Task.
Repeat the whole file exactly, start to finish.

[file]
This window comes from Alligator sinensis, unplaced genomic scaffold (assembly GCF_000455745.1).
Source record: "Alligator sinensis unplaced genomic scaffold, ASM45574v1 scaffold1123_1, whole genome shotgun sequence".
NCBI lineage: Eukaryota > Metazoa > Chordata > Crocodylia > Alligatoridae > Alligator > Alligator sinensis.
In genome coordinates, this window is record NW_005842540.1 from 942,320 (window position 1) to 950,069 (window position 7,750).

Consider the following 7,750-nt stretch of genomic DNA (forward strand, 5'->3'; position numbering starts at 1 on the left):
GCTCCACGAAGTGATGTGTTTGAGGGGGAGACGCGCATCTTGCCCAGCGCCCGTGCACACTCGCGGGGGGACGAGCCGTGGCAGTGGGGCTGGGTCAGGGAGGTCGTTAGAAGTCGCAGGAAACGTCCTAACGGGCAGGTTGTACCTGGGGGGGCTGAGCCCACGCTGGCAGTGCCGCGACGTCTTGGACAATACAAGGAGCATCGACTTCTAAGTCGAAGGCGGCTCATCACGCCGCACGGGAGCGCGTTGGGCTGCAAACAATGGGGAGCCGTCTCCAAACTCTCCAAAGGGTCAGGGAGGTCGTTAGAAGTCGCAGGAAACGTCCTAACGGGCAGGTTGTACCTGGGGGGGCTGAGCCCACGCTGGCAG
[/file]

This window comes from Alligator sinensis, unplaced genomic scaffold (assembly GCF_000455745.1).
Source record: "Alligator sinensis unplaced genomic scaffold, ASM45574v1 scaffold1123_1, whole genome shotgun sequence".
NCBI lineage: Eukaryota > Metazoa > Chordata > Crocodylia > Alligatoridae > Alligator > Alligator sinensis.
In genome coordinates, this window is record NW_005842540.1 from 942,320 (window position 1) to 950,069 (window position 7,750).

Consider the following 7,750-nt stretch of genomic DNA (forward strand, 5'->3'; position numbering starts at 1 on the left):
GCTCCACGAAGTGATGTGTTTGAGGGGGAGACGCGCATCTTGCCCAGCGCCCGTGCACACTCGCGGGGGGACGAGCCGTGGCAGTGGGGCTGGGTCAGGGAGGTCGTTAGAAGTCGCAGGAAACGTCCTAACGGGCAGGTTGTACCTGGGGGGGCTGAGCCCACGCTGGCAGTGCCGCGACGTCTTGGACAATACAAGGAGCATCGACTTCTAAGTCGAAGGCGGCTCATCACGCCGCACGGGAGCGCGTTGGGCTGCAAACAATGGGGAGCCGTCTCCAAACTCTCCAAAGGGTCAGGGAGGTCGTTAGAAGTCGCAGGAAACGTCCTAACGGGCAGGTTGTACCTGGGGGGGCTGAGCCCACGCTGGCAG